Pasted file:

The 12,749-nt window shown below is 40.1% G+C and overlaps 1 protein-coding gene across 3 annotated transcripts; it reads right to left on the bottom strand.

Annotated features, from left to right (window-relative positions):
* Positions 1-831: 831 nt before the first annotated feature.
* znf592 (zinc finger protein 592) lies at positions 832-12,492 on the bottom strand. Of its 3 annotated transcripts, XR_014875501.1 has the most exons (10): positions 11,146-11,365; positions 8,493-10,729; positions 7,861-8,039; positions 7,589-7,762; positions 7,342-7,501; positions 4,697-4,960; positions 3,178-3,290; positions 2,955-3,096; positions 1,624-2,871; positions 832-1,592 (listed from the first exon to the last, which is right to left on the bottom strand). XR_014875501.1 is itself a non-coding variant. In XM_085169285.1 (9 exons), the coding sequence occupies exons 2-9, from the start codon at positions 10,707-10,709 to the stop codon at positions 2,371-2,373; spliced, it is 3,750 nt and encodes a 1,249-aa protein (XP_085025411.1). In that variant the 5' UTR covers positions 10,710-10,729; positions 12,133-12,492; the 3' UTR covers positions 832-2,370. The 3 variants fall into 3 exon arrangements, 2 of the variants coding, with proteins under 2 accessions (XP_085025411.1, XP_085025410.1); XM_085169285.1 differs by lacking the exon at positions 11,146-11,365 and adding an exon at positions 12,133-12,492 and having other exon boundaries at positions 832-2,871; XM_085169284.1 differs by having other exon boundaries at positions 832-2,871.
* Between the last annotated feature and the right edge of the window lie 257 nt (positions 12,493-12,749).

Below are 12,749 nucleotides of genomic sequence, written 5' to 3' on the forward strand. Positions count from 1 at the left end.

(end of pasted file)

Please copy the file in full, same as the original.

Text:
The 12,749-nt window shown below is 40.1% G+C and overlaps 1 protein-coding gene across 3 annotated transcripts; it reads right to left on the bottom strand.

Annotated features, from left to right (window-relative positions):
* Positions 1-831: 831 nt before the first annotated feature.
* znf592 (zinc finger protein 592) lies at positions 832-12,492 on the bottom strand. Of its 3 annotated transcripts, XR_014875501.1 has the most exons (10): positions 11,146-11,365; positions 8,493-10,729; positions 7,861-8,039; positions 7,589-7,762; positions 7,342-7,501; positions 4,697-4,960; positions 3,178-3,290; positions 2,955-3,096; positions 1,624-2,871; positions 832-1,592 (listed from the first exon to the last, which is right to left on the bottom strand). XR_014875501.1 is itself a non-coding variant. In XM_085169285.1 (9 exons), the coding sequence occupies exons 2-9, from the start codon at positions 10,707-10,709 to the stop codon at positions 2,371-2,373; spliced, it is 3,750 nt and encodes a 1,249-aa protein (XP_085025411.1). In that variant the 5' UTR covers positions 10,710-10,729; positions 12,133-12,492; the 3' UTR covers positions 832-2,370. The 3 variants fall into 3 exon arrangements, 2 of the variants coding, with proteins under 2 accessions (XP_085025411.1, XP_085025410.1); XM_085169285.1 differs by lacking the exon at positions 11,146-11,365 and adding an exon at positions 12,133-12,492 and having other exon boundaries at positions 832-2,871; XM_085169284.1 differs by having other exon boundaries at positions 832-2,871.
* Between the last annotated feature and the right edge of the window lie 257 nt (positions 12,493-12,749).

Below are 12,749 nucleotides of genomic sequence, written 5' to 3' on the forward strand. Positions count from 1 at the left end.